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The Human Rights Record of the United States in 2007
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III. On Civil and Political Rights

The freedom and rights of individual citizens are being increasingly marginalized in the United States.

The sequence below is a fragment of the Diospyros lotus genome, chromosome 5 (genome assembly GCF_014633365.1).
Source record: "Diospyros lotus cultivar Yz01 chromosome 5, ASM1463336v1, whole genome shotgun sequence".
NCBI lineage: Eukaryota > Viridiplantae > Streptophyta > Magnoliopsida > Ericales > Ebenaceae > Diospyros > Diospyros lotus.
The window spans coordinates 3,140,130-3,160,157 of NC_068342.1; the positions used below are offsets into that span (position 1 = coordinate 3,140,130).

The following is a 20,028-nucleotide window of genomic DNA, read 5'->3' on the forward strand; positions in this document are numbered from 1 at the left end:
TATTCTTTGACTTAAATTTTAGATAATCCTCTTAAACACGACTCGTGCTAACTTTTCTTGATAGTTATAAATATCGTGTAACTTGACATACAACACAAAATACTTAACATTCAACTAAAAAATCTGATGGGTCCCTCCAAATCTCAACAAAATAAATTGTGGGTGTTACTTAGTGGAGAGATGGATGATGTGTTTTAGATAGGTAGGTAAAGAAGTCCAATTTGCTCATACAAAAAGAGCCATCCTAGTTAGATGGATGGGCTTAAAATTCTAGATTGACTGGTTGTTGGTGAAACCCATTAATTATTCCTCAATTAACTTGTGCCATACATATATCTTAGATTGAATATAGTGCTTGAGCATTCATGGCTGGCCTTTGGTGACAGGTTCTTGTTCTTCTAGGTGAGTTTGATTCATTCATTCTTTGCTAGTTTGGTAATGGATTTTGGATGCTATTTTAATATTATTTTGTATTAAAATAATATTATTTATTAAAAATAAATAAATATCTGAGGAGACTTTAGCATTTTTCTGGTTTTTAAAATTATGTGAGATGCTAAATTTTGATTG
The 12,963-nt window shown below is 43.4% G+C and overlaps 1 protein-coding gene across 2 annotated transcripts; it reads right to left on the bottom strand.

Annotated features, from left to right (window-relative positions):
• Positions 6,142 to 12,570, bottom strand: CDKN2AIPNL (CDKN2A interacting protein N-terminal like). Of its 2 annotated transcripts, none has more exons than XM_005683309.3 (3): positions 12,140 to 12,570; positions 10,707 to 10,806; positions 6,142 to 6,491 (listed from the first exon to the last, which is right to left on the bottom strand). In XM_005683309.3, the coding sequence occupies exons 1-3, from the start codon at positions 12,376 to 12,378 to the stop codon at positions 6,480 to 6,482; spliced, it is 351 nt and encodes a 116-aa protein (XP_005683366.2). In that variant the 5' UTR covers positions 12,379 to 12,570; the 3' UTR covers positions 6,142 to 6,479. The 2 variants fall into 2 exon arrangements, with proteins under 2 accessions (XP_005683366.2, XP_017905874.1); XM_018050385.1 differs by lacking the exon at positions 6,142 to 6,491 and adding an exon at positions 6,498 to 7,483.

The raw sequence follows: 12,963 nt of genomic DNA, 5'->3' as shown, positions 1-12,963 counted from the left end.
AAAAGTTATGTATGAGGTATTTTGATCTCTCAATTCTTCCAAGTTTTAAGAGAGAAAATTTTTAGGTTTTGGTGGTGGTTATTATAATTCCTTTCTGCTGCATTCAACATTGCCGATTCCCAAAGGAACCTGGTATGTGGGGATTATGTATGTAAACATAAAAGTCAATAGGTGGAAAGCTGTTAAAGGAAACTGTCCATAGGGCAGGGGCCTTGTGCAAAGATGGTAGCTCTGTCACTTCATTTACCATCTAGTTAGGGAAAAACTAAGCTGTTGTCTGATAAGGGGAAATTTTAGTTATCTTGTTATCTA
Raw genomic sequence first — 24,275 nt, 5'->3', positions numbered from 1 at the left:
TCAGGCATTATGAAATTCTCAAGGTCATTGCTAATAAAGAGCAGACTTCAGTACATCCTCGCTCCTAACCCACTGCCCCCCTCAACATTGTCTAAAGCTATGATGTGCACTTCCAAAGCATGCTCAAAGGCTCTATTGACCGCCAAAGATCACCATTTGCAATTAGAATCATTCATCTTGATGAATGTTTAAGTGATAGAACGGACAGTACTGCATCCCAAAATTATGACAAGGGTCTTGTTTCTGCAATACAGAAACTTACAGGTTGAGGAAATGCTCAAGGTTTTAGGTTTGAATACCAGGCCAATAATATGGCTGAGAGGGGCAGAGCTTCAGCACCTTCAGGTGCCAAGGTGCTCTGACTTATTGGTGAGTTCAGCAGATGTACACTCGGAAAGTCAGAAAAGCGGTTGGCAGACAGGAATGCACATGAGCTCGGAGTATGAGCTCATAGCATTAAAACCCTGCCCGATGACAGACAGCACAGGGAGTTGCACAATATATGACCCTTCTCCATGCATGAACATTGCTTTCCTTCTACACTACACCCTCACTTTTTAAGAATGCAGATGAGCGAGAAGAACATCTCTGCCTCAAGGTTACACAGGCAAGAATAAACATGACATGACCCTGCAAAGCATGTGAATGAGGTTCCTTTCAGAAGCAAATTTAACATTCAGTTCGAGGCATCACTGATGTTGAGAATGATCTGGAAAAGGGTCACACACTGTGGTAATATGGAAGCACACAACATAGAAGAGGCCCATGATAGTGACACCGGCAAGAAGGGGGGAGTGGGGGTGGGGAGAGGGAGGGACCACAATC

The House of Representatives and the Senate of the US Congress passed the Protect America Act of 2007 on August 3, and August 4, 2007, respectively. The act enables the US administration to eavesdrop terrorist suspects in the United States without court approval. It also permits intelligence services to conduct electronic surveillance on digital communications between terrorist suspects outside the United States if the communications are routed through the country (The so-called Protect America Act, http://public.findlaw.com, August 10, 2007). According to a report by the Washington Post on March 10, 2007, the FBI improperly obtained personal information on more than 52,000 people without court oversight through the use of national security letters (NSLs) from 2003 to 2005. Verizon Communications, the second largest telecom company in the United States, disclosed that the FBI sought information identifying not just a person making a call, but all the people that customer called, as well as the people those people called. From January 2005 to September 2007, Verizon provided data to federal authorities "on an emergency basis" 720 times. The records included Internet protocol addresses as well as phone data. In that period, Verizon turned over information a total of 94,000 times to federal authorities armed with a subpoena or court order. The information was mainly used for a range of criminal investigations including counter-terrorism investigations (The Washington Post, October 16, 2007). In August 2007, the United States' National Intelligence Director Mike McConnell revealed that fewer than 100 people inside the United States are monitored under the Foreign Intelligence Surveillance Act (FISA) warrants. However, he said, thousands of people overseas are monitored (The Associated Press, August 23, 2007). The FBI is embarking on a 1 billion US dollars effort to build the world's largest computer database of peoples' physical characteristics, called Next Generation Identification, a project that would give the government unprecedented abilities to identify individuals in the United States and abroad. The increasing use of biometrics for identification is raising questions about the ability of Americans to avoid unwanted scrutiny (FBI Prepares Vast Database Of Biometrics, The Washington Post, December 22, 2007). Statistics show that the government's illegal dragnet electronic surveillance has put sensitive personal information from millions of people at risk. 477 breaches into government databases were found in 2006 alone. More than 162 million records were reported lost or stolen in 2007, triple the 49.7 million that went missing in 2006 (USA Today website, December 10, 2007). In July 2007, the Homeland Security Department granted more than 4 million US dollars to install 175 video cameras on the streets of cities including St. Paul, Madison (Wisconsin State) and Pittsburgh. The Boston Globe estimated that up to hundreds of millions of dollars were being spent by the department to install new surveillance systems around the country, accelerating the rise of a "surveillance society" (The Boston Globe, August 12, 2007).

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